About This Chapter
Inorganic Chemistry Review for High School Biology - Chapter Summary and Learning Objectives
In this chapter, you'll take a look at the critical elements required for life. You'll get a review of chemical bonds and study water properties. Professional instructors will guide you through the laws of thermodynamics and teach you how to write chemical reactions. At the end of this chapter, you'll be familiar with:
- The atom and the electron shell
- Different types of chemical bonds
- Solutions and solvents
- Acids and bases
- Types of chemical reactions
- Weak acids and bases
|What Are Elements?||Find out why elements are considered the building blocks of all matter. Learn how they're expressed as symbols and find out how many elements exist on Earth.|
|The Foundational Elements of Life||Take a look at oxygen, carbon, hydrogen and nitrogen. Get details on elements like phosphorus, potassium and magnesium. Learn about trace elements.|
|The Atom||Get definitions for atom and mass. Learn about protons, neutrons and electrons, which are the three subunits of atoms. Review the periodic table and atomic numbers.|
|The Electron Shell||Learn why electron shells are also known as energy levels. Examine valence electrons and the most stable atoms known as noble gases.|
|Chemical Bonds I: Covalent||Get the definition for chemical bonds and find out how molecules are formed. Learn about a covalent bond's strength.|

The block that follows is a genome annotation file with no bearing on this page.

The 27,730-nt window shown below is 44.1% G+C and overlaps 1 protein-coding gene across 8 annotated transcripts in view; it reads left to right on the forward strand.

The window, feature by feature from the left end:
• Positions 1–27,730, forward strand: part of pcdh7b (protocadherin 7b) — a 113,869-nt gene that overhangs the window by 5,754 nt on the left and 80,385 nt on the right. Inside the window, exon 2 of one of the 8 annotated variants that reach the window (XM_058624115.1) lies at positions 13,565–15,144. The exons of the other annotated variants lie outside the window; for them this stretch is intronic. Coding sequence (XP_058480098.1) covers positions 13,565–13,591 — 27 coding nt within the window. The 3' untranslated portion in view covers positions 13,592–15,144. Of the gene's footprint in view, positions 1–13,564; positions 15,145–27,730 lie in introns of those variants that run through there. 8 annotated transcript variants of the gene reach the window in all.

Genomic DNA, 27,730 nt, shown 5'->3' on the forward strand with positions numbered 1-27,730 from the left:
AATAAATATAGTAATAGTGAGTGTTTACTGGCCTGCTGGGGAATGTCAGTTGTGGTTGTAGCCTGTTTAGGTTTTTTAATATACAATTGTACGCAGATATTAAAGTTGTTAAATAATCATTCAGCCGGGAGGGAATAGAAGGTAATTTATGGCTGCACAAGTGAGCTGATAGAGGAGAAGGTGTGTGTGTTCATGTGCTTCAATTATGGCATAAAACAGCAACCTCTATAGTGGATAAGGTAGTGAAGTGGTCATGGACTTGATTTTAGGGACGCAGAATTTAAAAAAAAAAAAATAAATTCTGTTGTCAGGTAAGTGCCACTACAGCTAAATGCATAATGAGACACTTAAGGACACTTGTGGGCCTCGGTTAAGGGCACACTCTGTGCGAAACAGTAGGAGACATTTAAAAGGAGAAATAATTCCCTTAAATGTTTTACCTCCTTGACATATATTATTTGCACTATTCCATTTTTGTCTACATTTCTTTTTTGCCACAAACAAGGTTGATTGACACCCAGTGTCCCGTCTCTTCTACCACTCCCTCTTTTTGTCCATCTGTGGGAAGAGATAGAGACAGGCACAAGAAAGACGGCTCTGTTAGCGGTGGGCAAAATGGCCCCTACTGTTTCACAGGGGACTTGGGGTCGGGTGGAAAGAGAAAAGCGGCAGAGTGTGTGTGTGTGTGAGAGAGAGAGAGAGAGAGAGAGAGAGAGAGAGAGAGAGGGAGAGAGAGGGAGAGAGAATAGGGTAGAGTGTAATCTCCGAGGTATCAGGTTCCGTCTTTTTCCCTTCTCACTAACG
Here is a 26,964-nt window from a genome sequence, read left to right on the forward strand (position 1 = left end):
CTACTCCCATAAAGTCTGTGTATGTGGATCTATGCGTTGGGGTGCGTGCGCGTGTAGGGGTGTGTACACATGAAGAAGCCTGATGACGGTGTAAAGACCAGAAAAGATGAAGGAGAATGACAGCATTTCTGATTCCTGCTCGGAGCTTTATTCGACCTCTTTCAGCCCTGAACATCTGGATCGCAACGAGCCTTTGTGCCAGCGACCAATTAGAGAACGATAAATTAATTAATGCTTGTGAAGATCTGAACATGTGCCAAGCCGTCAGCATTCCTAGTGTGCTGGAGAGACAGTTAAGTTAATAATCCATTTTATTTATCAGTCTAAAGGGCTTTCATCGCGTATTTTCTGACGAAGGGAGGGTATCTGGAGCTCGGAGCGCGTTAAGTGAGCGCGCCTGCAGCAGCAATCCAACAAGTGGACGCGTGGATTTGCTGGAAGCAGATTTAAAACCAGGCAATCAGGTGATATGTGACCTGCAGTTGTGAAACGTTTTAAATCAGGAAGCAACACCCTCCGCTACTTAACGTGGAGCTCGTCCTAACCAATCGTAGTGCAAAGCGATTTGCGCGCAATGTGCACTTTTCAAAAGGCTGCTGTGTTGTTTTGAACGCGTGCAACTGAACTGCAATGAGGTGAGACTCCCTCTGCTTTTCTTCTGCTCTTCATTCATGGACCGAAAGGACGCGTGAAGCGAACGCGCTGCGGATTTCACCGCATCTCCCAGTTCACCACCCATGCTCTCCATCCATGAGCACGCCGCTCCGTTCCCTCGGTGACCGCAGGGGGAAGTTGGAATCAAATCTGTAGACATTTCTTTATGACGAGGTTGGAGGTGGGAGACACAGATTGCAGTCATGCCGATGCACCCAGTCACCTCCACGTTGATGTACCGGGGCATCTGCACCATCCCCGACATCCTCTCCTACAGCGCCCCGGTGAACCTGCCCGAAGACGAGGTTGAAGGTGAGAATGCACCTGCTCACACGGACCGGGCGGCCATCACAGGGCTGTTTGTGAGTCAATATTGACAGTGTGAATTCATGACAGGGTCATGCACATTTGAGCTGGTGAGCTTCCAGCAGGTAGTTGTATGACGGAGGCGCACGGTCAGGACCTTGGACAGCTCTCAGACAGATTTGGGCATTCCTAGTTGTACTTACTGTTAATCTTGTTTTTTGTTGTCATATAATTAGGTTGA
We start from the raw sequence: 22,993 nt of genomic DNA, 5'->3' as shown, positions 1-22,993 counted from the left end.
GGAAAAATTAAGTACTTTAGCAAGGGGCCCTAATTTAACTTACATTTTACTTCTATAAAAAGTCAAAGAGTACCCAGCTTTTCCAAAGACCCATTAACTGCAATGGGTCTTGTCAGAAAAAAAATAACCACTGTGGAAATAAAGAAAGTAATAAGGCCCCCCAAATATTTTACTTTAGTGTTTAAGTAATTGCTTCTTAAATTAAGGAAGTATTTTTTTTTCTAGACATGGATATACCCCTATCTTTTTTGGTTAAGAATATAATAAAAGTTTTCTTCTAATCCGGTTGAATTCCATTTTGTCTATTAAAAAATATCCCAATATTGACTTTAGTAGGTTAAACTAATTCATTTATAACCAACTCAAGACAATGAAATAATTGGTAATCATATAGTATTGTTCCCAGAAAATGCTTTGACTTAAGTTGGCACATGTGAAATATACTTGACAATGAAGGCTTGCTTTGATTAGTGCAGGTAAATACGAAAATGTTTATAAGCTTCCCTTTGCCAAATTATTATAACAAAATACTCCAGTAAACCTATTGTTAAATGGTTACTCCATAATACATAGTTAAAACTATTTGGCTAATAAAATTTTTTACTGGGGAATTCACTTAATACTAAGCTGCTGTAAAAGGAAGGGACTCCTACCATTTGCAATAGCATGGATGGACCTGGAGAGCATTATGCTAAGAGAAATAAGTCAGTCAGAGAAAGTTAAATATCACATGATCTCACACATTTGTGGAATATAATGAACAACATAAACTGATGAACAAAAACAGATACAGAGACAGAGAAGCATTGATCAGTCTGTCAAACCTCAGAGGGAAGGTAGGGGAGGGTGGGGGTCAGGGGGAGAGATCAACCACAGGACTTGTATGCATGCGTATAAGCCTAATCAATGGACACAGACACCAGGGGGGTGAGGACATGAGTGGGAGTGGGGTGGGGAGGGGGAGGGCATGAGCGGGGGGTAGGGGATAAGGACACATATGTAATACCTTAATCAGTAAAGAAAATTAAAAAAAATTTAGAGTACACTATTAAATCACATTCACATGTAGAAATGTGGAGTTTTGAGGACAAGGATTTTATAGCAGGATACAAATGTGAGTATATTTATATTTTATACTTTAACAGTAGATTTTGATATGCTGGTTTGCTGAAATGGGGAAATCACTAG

|Chemical Bonds II: Ionic||Study electronegativity, anion and ion. Learn about ionic bonds and see examples of ionic compounds.|
|Chemical Bonds III: Polar Covalent||Discover polar and nonpolar covalent bonds. See diagrams of partial charges and discuss partial positive and partial negative charges.|
|Chemical Bonds IV: Hydrogen||Find out why hydrogen bonds are important and get a definition for this type of bond. Learn about the two ways hydrogen bonds can form. Get details on the strength of a hydrogen bond.|
|Properties of Water||See the formula for density and examine the properties of ice and liquid water. Discuss specific heat, cohesion, adhesion and capillary action.|
|Solutions, Solutes, and Solvents||Find out what a solution is composed of and how molecules interact in water. Review hydrophilic and hydrophobic molecules.|
|Osmosis, Diffusion and Saturation||Learn about saturated, unsaturated and supersaturated solutions. Get practical examples of how diffusion works and find out what happens during osmosis. Get definitions for semipermeable membranes, osmotic pressure, isotonic, hypotonic and hypertonic.|
|Acids and Bases||Study the pH scale and see an example of a logarithmic equation. Learn how to define acids and bases.|
|The Laws of Thermodynamics||Learn practical applications for the first and second laws of thermodynamics. Review the formula for total energy and see how these two laws work together.|
|How to Write and Balance Chemical Reactions||Find out the equation for a chemical reaction and see how to use the equation for neutralizing acids and bases. Discover what happens during endergonic and exergonic reactions. Examine the state of chemical equilibrium.|
|Redox (Oxidation-Reduction) Reactions: Definitions and Examples||See examples of redox reactions and understand the process. Define reducing agents, oxidizing agents and electronegativity.|